Table 4 shows the experimental results for VC, DD, and RC.

thumbnail Fig. 1

Experimental set up.

Table 1

Chemical composition of D2 tool steel.

Table 2

Machining parameters and their levels.

Table 3

Taguchi's L9 orthogonal array design.

thumbnail Fig. 2

Machining profile of the workpiece.

Table 4

Experimental results.

4 Results and discussions

The experimental data given in Table 4 are analyzed using the utility concept [2,3] which is described in the earlier section. In this study, VC is considered as a larger-the-better type response. Whereas, DD and RC indicate smaller-the-better type responses. Utility values or preference number of each quality characteristic was calculated by using equation (5). Then the overall utility index was computed using equation (6) by considering the weights of each response variable as shown in Table 5.

To study the effect of process parameters such as TON, TOFF, SV, and WF on the overall utility, a set of graphs is plotted as shown in Figure 3. In this figure, four different graphs are plotted.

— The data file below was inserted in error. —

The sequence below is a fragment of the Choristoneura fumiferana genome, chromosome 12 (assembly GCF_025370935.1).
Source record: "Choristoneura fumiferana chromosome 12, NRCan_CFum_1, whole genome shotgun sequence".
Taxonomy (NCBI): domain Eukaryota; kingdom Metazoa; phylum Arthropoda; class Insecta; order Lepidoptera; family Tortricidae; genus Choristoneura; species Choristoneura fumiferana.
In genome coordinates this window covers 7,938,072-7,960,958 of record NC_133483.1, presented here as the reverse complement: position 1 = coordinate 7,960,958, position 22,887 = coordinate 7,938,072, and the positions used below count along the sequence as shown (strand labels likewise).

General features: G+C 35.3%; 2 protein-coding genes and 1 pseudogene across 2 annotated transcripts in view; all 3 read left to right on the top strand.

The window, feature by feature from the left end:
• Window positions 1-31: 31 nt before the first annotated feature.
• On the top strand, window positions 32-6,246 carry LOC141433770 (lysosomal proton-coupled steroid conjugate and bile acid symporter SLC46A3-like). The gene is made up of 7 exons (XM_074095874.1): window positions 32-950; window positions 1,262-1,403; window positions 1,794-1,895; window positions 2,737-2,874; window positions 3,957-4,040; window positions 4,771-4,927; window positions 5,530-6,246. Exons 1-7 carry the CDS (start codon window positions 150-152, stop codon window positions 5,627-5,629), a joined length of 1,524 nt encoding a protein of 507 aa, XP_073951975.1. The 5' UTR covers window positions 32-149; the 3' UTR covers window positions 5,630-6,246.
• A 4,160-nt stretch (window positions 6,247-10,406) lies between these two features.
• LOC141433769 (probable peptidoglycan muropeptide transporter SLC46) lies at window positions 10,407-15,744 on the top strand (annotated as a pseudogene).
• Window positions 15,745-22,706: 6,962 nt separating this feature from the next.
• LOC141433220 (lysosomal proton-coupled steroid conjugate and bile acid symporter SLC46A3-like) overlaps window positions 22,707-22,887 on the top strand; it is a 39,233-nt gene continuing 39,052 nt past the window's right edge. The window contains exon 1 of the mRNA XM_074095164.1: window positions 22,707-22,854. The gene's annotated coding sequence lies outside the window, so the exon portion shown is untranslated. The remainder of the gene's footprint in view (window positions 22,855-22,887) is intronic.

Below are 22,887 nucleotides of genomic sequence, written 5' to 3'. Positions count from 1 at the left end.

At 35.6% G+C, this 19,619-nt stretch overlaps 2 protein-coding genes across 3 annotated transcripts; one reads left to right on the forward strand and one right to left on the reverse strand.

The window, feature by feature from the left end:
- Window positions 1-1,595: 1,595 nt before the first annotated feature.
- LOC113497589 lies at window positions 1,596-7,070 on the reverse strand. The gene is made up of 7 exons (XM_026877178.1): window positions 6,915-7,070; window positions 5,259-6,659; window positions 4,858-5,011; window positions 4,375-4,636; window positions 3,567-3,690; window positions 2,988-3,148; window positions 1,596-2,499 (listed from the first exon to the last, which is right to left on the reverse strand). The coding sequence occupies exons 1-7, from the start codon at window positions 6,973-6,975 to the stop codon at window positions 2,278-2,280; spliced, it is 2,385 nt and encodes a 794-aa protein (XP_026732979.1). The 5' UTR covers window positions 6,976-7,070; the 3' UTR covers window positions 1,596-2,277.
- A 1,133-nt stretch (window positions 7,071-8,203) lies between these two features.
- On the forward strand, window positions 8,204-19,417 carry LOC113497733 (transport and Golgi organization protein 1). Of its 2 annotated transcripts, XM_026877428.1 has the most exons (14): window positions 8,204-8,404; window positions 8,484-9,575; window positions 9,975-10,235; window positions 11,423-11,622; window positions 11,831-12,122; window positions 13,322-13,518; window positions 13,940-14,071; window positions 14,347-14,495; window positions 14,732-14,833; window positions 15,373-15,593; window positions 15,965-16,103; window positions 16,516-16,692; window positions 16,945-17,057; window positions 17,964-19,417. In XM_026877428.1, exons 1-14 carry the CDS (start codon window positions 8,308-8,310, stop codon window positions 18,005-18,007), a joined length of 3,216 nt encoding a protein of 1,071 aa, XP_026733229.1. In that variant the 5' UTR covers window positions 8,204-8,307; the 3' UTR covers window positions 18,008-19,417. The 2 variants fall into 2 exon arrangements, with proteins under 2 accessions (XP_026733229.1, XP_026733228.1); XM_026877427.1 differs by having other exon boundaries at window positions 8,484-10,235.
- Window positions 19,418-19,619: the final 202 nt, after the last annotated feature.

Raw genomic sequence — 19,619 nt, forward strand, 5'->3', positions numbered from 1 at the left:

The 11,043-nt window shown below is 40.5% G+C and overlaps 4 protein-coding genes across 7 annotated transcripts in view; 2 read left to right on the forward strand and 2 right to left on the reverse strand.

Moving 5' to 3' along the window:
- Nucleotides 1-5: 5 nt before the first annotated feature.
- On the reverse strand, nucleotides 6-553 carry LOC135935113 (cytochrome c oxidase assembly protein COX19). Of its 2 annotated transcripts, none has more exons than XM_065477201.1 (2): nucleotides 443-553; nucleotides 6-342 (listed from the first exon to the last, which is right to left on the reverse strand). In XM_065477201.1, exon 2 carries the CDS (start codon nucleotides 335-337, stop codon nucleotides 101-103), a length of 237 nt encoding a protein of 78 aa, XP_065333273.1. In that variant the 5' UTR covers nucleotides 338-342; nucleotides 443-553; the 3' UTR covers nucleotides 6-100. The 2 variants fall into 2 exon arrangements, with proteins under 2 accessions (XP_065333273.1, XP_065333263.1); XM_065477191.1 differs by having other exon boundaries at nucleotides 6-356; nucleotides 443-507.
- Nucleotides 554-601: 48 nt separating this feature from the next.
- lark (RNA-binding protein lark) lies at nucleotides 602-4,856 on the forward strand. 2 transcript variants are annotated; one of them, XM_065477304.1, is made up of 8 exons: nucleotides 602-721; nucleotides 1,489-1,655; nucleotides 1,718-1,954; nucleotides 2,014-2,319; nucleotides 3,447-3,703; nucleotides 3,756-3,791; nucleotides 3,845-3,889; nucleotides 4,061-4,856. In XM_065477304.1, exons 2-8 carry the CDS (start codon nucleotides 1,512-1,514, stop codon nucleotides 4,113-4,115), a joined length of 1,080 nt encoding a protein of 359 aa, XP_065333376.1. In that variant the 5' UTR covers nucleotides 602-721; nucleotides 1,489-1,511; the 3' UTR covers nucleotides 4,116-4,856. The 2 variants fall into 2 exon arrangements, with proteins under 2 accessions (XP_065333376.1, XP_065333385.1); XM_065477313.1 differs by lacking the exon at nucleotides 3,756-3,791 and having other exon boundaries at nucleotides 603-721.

In the first graph, the nature of variation of overall utility values corresponding to low, medium, and high pulse on time is presented. It is observed that the mean value of overall utility is highest at the low value of pulse on time. It may be noted here that the low value and high value of pulse-on time are selected based on two factors. Frequent wire breakage occurred when the pulse on time was more than 120 μs and on the other hand, a very low value of pulse-on time resulted in a reduced cutting rate. At the low value of pulse on time (i.e. TON = 105 μs), the energy input is comparatively low, resulting in lower crater size and hence better dimensional accuracy and corner radius. Since the difference between low and high value of pulse on time is not appreciable the cutting rate is not decreased much. As a result of which two output parameters have been improved with little less in cutting rate.